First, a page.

By Nick Judd
A popular objection to Christianity today is that our exclusive claims are arrogant. In our time inclusiveness and tolerance are seen as the pinnacle of virtue. In fact, these are some of the primary words used to promote our culture’s current philosophy.
The vocabulary of the “spirit of the age” could provide us with more examples but I chose these because tracing how they got to their place in modern thought will give us context as to why the world hates Christ’s exclusivity. And yes, it is Christ Himself who is to blame for this exclusivity and He makes no apologies for it!
First we need to understand that every era in western history can be broken down into a progression of philosophies. Now, you may think the average person has very little interaction with philosophy but allow me to show you otherwise. The philosophy of the culture in every age affects everyone profoundly even when it does so indirectly. For example, how many memes have you seen with multiple paragraphs? None. Yet many of them are addressing moral issues with humor or snark. How do you understand their meaning from one sentence? How do millions of people “get the joke” with just one picture and one sentence? Because we all consume the philosophy of our age. You know how you ought to think and feel about any cultural issue right now in order to be accepted by the majority. That set of beliefs and virtues that the majority holds is the philosophy of our age.
We are currently in the beginning of a new philosophical era that some call “post-postmodernism.” As you could probably guess what came before that was postmodernism, which came from modernism, which followed pre-modernism. For our purposes let me give you a very inadequate concise description of each. In terms of the way the culture thinks, it would go like this:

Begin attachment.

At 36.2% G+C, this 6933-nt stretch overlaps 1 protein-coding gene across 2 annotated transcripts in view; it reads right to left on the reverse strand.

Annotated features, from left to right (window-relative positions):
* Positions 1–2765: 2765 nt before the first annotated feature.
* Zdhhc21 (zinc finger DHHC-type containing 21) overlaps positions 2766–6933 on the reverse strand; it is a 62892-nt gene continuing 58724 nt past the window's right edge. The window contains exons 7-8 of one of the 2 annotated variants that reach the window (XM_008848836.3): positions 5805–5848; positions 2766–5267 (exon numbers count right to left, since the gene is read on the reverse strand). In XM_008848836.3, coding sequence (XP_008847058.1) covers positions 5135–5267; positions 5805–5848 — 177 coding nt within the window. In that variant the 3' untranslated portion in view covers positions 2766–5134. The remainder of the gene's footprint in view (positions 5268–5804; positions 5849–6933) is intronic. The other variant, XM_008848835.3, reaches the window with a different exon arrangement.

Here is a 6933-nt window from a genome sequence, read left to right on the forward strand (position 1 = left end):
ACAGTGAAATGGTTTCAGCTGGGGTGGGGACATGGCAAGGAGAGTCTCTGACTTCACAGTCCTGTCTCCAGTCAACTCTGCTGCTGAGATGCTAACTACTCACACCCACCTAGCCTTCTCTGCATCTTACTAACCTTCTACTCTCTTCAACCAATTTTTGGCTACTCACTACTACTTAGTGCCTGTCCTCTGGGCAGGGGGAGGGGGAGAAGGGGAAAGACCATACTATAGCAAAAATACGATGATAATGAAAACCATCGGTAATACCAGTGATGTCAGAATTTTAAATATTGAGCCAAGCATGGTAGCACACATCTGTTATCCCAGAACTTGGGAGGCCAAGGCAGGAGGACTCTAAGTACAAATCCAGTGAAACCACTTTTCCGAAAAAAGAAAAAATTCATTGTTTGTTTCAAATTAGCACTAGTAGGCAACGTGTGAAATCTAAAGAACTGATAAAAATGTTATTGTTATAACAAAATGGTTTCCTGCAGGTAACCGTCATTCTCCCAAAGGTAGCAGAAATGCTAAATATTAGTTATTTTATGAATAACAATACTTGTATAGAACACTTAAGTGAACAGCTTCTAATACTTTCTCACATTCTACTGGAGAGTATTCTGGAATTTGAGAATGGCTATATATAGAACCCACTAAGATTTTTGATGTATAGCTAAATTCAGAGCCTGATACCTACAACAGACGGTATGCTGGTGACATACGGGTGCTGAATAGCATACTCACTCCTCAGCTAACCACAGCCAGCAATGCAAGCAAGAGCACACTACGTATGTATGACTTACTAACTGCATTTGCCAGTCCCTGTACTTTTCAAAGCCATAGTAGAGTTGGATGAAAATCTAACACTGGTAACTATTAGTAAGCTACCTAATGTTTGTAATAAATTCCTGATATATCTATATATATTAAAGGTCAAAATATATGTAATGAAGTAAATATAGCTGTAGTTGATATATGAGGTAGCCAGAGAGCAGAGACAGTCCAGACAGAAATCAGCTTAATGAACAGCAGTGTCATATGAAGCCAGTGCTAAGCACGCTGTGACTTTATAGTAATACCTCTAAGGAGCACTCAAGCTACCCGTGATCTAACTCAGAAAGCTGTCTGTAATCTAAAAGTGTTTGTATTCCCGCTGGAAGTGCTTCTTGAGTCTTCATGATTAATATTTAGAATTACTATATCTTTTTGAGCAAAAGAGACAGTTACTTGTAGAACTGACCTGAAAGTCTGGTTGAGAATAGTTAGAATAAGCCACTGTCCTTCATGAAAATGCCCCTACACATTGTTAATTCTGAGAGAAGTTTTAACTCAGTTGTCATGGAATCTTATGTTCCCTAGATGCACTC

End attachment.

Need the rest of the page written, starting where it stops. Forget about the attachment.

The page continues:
Pre-Modernism (Pre-18th century): we understand that there is more than the natural world and trust that God is ordering all things for His purpose.
Modernism (18th century – mid-20th century): we need a rational, usually naturalistic, answer for everything. Think, “scientific method”.
Postmodernism (Mid-20th century – late 20th century): we can’t find those answers and we still want them but now it’s scientific to be skeptical of everything. And, it’s ok for people to have their own “truth”.
Post-Postmodernism (Today): we still want the answers but we’ll import some fluff. Mystical stuff, religion and things like that are good so long as they make us more “whole” and don’t offend.
And there it is. Offending is the greatest crime in our post-postmodern culture. The whole of this particular argument against Christianity rests on the idea that exclusivity is a bad thing. That idea is very easily shown to be not only incorrect, but absurd. Here’s how:
Question: “Is it wrong for Christ to be so exclusive?”
Answer: “Of course.”
Question: “So, am I wrong for believing that?”
Answer: “Yes, you are.”
Question: “Isn’t that an exclusive claim to say that I’m wrong?”
The one believing that exclusivity is wrong just made an exclusive claim: they hold the correct position and you do not. If you were to ask them, “Can both positions be true?” and they answered “Of course not” they’ve just made another exclusive claim. So you see the problem is not that exclusivity is bad in this context. Truth is by definition exclusive because it rules all other competing ideas to be false.
Now, the only thing to address is, “how is Christ exclusive and why?” The answers are fairly simple. There is One God and one way to Him and that is exclusively through His Son. He is God and this is the path He has given us. As to why, there is no other way for our sins to be atoned for than to have Christ take the punishment in our place. To ask why there is no other way, you might as well ask “why is there only one sun in our solar system?” If there were two, it would be two solar systems. The answer is in the question. “Why is Christ the only way to God?” Because God is God and He has made it so. That is true and therefore exclusive. But remember so is all truth.
That may lead you to the question, “if truth is exclusive as you say, then how do we know that your claim of there being one God, and Christ being the only way to Him is true.” We’ll address this in another article. The important thing for us to remember here is that in terms of truth, there is nothing wrong with exclusivity. In fact the very idea of truth is dependent upon it.